GBT’s December 2022 patents were filed days apart from NextgenID, Apple, and Google, which all made steps forward in the development of biometric patents. The U.S. Patent and Trademark Office (USPTO) has approved a patent by GBT Technologies referring to a machine learning-driven image identification and recognition technology with biometric capabilities.

Granted as of December 13, 2022, the invention (patent No. 11,527,104) describes systems and methods that can learn and classify human facial and bodily features, even when partially covered.

The machine learning algorithms do so by modeling the image’s data, detecting biometric features, and mapping them into a database to create a three-dimensional object.

According to GBT, the ensuing image can be further processed for desired analytics. The company says the technology could be used to identify hidden, harmful objects or persons of interest live or within stationary videos and images.

“We believe image recognition has become an increasingly important topic when it comes to security and law enforcement applications,” comments GBT’s CTO Danny Rittman.

“Our advanced surveillance technologies can be used to protect the public’s safety, particularly in crowded places like airports, conventions and shopping centers.”

It could also automatically censor specific faces of body parts within live videos and even be used for facial identification for locking/unlocking electronic devices.

“As security systems have been significantly evolving in the past decades, particularly for mobile devices and computers, we believe this type of technology could potentially offer a powerful protection layer against privacy and data theft,” Rittman says.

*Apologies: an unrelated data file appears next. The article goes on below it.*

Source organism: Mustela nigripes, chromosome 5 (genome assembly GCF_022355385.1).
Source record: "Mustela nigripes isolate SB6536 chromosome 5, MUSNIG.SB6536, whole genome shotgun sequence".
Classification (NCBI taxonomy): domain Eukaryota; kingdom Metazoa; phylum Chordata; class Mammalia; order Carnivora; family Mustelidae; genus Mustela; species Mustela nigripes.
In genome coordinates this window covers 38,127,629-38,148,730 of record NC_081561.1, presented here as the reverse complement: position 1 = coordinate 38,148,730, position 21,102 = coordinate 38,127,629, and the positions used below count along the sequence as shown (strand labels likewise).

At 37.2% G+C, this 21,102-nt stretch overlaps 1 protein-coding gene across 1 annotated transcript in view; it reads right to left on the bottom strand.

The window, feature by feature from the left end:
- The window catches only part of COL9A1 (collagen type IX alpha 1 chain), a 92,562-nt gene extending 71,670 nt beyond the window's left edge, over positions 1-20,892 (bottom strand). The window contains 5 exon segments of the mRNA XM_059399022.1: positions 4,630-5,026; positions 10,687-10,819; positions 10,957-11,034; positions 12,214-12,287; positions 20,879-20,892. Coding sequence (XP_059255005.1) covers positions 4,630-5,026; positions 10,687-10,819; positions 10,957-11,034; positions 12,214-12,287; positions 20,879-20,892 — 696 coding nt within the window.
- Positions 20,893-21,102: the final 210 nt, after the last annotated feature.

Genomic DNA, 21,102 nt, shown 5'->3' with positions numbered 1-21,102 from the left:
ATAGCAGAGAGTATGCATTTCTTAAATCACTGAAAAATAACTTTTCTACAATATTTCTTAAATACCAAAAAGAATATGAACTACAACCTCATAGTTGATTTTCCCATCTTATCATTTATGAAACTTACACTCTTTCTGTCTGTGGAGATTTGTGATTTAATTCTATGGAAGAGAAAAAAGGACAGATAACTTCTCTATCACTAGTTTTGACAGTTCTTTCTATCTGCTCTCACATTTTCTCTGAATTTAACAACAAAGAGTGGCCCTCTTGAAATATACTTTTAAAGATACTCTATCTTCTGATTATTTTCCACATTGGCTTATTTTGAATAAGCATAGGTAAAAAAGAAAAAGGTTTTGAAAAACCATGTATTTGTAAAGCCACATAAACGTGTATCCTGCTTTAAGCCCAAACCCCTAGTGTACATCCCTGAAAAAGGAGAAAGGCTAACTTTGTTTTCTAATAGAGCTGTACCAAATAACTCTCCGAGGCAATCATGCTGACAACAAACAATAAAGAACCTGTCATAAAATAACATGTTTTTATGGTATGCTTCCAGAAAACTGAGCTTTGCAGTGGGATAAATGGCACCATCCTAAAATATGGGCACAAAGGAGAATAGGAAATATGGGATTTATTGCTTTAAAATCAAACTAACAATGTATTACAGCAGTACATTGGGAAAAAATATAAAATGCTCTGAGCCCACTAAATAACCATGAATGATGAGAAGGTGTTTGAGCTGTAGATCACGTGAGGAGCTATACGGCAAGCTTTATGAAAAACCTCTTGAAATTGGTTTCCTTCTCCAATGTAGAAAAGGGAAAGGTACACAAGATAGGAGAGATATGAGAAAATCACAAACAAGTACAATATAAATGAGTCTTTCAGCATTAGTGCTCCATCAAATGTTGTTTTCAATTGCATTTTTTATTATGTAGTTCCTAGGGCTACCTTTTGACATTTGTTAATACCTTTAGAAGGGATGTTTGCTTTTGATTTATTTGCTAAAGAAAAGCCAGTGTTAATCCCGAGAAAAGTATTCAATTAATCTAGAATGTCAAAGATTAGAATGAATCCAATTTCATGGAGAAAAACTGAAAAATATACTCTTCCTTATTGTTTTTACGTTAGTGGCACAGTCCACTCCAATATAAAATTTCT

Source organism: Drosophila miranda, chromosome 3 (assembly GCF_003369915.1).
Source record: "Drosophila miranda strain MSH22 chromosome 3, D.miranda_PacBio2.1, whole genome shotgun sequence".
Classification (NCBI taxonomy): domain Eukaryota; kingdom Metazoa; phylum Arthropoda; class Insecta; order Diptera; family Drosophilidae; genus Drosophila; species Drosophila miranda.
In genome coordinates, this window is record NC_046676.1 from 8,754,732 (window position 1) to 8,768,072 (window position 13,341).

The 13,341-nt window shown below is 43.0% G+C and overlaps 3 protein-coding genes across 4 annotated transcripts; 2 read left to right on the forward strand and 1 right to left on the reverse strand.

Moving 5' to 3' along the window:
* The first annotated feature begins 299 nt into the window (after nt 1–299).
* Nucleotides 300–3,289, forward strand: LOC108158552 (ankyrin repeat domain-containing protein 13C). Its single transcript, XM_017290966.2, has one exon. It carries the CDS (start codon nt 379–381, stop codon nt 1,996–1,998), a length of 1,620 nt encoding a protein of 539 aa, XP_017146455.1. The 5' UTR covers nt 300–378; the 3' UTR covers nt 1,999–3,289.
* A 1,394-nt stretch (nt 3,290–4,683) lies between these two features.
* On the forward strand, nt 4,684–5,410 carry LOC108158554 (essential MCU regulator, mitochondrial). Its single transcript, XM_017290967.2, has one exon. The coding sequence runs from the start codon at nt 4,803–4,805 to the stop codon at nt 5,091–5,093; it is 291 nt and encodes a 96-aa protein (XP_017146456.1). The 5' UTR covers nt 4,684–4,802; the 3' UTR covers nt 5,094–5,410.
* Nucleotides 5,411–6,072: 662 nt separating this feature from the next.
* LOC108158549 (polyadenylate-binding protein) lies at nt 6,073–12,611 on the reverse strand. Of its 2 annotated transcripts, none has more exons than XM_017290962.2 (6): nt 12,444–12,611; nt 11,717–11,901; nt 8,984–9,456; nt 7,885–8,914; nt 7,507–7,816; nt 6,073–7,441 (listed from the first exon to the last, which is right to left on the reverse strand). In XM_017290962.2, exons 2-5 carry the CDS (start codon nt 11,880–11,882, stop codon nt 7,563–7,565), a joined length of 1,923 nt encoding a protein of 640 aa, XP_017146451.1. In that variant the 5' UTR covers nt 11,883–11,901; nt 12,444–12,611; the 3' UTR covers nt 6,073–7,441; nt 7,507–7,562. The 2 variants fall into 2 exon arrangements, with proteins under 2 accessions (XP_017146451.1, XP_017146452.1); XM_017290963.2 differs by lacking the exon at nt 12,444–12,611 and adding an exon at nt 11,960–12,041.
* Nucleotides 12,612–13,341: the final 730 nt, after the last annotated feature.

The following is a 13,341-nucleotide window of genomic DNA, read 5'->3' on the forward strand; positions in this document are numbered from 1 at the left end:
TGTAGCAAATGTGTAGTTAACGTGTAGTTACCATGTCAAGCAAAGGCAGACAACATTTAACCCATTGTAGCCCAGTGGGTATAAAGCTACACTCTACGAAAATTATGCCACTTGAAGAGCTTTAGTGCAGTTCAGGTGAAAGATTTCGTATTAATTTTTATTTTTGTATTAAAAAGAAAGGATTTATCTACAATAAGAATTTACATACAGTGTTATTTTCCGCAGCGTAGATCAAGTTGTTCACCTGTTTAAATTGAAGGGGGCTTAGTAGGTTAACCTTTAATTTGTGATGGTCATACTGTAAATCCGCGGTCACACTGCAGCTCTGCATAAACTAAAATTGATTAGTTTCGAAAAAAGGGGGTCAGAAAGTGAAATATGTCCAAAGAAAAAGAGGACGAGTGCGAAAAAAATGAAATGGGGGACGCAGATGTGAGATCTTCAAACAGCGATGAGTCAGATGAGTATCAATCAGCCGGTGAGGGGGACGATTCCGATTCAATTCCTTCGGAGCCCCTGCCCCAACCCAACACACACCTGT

Further, the system can also identify an object’s variations and various bodily changes, including weight gain.

GBT recently announced it filed a continuation application for the technology on December 5, 2022, and plans to invest further R&D efforts in it.

“We are pleased to have this patent granted as of December 13, 2022, and plan to continue our R&D efforts in this domain as we strongly believe that such technology can be a major contributor to our world in life-changing fields, among them are security, health and safety,” Rittman adds.

GBT also recently announced that days later, on December 22, 2022, it received a notice of publication (No. 2022/0405966) regarding a separate patent, dubbed “Apollo”, to broaden the scope of its radio-based, real-time motion detection and imaging technology.

“The continuation application aims to further broaden and expand the patent’s IP scope. The patent includes machine learning algorithms that enable the analysis of RF data using neural networks, identifying living and stationary entities, and constructing their computerized imaging,” Rittman adds.

The technology can reportedly wirelessly measure human vitals like a heartbeat, breathing rhythm, blood oxygen, and blood pressure.

“The system is planned to be produced in the form of an electronic device, with a similar size and shape of a typical home Wi-Fi router, that could be placed in a room to monitor an entire house area.”

GBT’s December 2022 patents were filed days apart from NextgenID, Apple, and Google, which all made steps forward in the development of biometric patents.  Read More